The New York Comedy Festival And The Bob Woodruff Foundation Present The 7th Annual Stand Up For Heroes Event

There has been a lot of chatter -- jokes, tweets, rueful speculation -- noting the paradox of Brian Williams' forced six-month leave from the anchor chair at "NBC Nightly News" and Jon Stewart's near-simultaneous announcement of his retirement from "The Daily Show," but the biggest irony may be this one: we all care who'll replace Stewart (if, indeed, anyone can) but aren't the least bit concerned with who's replacing Williams (Lester Holt, as it turns out). And the reason is simple: we consider fake newsman Stewart accountable, while we hold no such expectations for real newsman Williams.

The truth is, Stewart and Williams -- who seem like pals whenever the latter visits the former's show -- have a lot more in common than either would probably like to admit. They're both from Jersey, both telegenic, both funny. Indeed, it's Williams' efforts to be amusing that seem to have led to his undoing. It's one thing that he's the loosest of all network nightly news anchors -- cracking wise with Stewart and David Letterman, rapping the news with Jimmy Fallon, performing in self-mocking cameos on "30 Rock" and as the guest host of "Saturday Night Live" -- but his apparent desire to be a raconteur and not just a news reader seems to have led to his alleged falsehoods, his supposed embellishing his tales from the field in Iraq and New Orleans with self-aggrandizing details that made his personal anecdotes (if not his actual reporting) more dramatic.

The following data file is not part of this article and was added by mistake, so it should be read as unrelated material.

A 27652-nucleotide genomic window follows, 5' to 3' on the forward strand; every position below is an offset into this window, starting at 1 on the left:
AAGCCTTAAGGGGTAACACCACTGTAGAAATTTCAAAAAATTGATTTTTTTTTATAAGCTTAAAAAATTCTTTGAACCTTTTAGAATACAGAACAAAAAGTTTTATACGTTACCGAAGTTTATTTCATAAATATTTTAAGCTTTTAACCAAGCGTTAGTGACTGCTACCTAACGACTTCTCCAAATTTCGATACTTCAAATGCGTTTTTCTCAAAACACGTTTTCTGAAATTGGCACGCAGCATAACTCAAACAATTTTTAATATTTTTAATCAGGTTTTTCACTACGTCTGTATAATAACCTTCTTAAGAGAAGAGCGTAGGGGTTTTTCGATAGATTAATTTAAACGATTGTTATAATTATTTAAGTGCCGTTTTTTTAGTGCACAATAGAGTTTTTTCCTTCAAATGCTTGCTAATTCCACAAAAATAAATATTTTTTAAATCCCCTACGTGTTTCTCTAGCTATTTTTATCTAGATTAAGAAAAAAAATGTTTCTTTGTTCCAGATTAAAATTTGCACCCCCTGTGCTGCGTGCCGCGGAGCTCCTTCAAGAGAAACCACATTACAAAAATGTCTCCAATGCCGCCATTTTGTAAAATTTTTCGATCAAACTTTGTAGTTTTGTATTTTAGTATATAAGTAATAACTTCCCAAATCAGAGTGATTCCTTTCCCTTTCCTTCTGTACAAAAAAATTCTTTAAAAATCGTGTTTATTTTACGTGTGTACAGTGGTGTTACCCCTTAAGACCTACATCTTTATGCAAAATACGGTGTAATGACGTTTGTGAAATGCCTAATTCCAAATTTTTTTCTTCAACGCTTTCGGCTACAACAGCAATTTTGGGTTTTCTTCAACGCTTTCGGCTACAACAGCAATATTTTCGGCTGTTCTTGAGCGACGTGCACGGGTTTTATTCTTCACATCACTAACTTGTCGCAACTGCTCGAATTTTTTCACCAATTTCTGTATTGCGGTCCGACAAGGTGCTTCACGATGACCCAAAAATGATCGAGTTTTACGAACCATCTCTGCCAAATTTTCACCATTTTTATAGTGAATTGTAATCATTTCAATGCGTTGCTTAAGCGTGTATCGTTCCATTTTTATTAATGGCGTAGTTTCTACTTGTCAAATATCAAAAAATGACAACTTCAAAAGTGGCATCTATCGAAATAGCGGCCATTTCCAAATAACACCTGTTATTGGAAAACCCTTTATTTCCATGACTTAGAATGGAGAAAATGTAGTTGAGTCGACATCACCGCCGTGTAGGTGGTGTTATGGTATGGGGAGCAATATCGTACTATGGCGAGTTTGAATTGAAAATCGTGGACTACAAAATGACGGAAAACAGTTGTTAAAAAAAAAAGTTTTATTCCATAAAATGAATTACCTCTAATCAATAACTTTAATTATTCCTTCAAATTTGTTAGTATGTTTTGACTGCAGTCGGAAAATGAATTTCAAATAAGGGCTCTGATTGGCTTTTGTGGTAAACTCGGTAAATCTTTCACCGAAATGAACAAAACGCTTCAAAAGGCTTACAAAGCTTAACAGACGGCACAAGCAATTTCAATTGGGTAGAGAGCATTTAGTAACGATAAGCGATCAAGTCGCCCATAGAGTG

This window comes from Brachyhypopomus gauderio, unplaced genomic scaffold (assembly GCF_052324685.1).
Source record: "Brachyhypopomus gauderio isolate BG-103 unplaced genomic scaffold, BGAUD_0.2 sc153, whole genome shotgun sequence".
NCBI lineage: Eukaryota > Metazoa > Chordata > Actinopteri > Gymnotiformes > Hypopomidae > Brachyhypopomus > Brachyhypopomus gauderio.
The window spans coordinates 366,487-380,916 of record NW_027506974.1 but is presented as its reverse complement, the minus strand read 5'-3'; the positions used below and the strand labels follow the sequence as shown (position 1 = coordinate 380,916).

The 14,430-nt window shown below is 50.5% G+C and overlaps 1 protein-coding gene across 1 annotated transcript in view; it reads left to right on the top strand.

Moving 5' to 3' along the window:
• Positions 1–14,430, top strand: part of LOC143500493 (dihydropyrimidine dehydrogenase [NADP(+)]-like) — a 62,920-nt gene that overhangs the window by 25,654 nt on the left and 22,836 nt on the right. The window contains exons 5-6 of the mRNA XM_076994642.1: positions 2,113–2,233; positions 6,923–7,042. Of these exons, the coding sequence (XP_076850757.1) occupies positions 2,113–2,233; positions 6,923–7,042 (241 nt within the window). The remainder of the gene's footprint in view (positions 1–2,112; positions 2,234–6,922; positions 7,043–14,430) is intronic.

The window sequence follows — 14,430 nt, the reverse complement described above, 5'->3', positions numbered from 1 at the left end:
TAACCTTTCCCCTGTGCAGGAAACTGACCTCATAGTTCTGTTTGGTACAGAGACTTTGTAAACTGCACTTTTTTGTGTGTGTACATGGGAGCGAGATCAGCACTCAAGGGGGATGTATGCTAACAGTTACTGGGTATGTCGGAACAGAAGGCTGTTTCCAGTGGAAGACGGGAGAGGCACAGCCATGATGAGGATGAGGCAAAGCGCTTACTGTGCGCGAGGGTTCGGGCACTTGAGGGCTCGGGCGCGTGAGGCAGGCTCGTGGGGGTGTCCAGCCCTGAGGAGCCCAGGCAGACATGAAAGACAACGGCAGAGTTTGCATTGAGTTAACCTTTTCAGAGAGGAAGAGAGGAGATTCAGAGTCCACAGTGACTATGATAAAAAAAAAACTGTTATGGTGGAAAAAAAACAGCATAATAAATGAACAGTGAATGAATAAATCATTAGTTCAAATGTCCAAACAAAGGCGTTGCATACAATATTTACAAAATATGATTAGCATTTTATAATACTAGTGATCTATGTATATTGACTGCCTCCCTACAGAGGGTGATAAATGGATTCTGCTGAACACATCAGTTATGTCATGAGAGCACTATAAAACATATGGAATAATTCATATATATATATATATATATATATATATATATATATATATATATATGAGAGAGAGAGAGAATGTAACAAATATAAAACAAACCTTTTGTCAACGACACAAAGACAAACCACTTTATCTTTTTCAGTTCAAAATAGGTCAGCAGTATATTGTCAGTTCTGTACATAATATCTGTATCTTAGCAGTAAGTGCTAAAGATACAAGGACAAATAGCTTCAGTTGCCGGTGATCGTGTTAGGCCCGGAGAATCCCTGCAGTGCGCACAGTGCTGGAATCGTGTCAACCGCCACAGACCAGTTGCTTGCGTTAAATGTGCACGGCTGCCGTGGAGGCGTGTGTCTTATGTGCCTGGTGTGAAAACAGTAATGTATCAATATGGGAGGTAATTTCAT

As Stewart himself noted the other night, it seems unfair that Williams is the only person who's ever been punished for the lies surrounding the Iraq War. For one thing, it's curious that, for more than a decade, Williams got away with telling his story about being shot down in a helicopter when there were military witnesses who could debunk it. Why didn't we hear from them sooner? It was to someone's benefit -- not just Williams' -- to keep the truth silent. Williams' story didn't just help sell his own image as an intrepid field reporter, it helped sell the Iraq War. It became part of the official narrative of the war, one that went unquestioned, not just at NBC News, but at all the TV news operations.